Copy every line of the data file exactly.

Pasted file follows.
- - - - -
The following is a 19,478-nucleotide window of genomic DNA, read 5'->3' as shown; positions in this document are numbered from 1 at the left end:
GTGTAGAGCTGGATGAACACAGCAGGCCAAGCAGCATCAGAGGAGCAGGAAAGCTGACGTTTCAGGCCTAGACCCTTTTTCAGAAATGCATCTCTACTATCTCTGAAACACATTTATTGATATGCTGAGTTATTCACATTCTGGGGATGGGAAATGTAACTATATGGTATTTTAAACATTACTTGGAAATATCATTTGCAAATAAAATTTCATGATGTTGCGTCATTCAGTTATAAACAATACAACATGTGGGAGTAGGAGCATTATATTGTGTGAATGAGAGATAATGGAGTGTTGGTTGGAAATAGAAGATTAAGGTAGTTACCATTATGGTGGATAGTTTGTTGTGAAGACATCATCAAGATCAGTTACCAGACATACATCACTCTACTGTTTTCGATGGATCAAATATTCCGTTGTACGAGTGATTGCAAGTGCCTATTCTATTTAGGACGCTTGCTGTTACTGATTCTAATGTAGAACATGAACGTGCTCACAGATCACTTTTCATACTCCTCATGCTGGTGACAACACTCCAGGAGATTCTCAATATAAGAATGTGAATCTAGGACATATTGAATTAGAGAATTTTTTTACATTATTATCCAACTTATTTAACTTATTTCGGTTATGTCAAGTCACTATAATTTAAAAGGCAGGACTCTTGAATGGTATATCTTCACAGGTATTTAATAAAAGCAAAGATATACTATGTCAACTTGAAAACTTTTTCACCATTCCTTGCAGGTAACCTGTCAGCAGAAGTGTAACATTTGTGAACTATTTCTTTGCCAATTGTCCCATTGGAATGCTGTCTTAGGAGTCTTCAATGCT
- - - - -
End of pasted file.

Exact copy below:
The following is a 19,478-nucleotide window of genomic DNA, read 5'->3' as shown; positions in this document are numbered from 1 at the left end:
GTGTAGAGCTGGATGAACACAGCAGGCCAAGCAGCATCAGAGGAGCAGGAAAGCTGACGTTTCAGGCCTAGACCCTTTTTCAGAAATGCATCTCTACTATCTCTGAAACACATTTATTGATATGCTGAGTTATTCACATTCTGGGGATGGGAAATGTAACTATATGGTATTTTAAACATTACTTGGAAATATCATTTGCAAATAAAATTTCATGATGTTGCGTCATTCAGTTATAAACAATACAACATGTGGGAGTAGGAGCATTATATTGTGTGAATGAGAGATAATGGAGTGTTGGTTGGAAATAGAAGATTAAGGTAGTTACCATTATGGTGGATAGTTTGTTGTGAAGACATCATCAAGATCAGTTACCAGACATACATCACTCTACTGTTTTCGATGGATCAAATATTCCGTTGTACGAGTGATTGCAAGTGCCTATTCTATTTAGGACGCTTGCTGTTACTGATTCTAATGTAGAACATGAACGTGCTCACAGATCACTTTTCATACTCCTCATGCTGGTGACAACACTCCAGGAGATTCTCAATATAAGAATGTGAATCTAGGACATATTGAATTAGAGAATTTTTTTACATTATTATCCAACTTATTTAACTTATTTCGGTTATGTCAAGTCACTATAATTTAAAAGGCAGGACTCTTGAATGGTATATCTTCACAGGTATTTAATAAAAGCAAAGATATACTATGTCAACTTGAAAACTTTTTCACCATTCCTTGCAGGTAACCTGTCAGCAGAAGTGTAACATTTGTGAACTATTTCTTTGCCAATTGTCCCATTGGAATGCTGTCTTAGGAGTCTTCAATGCT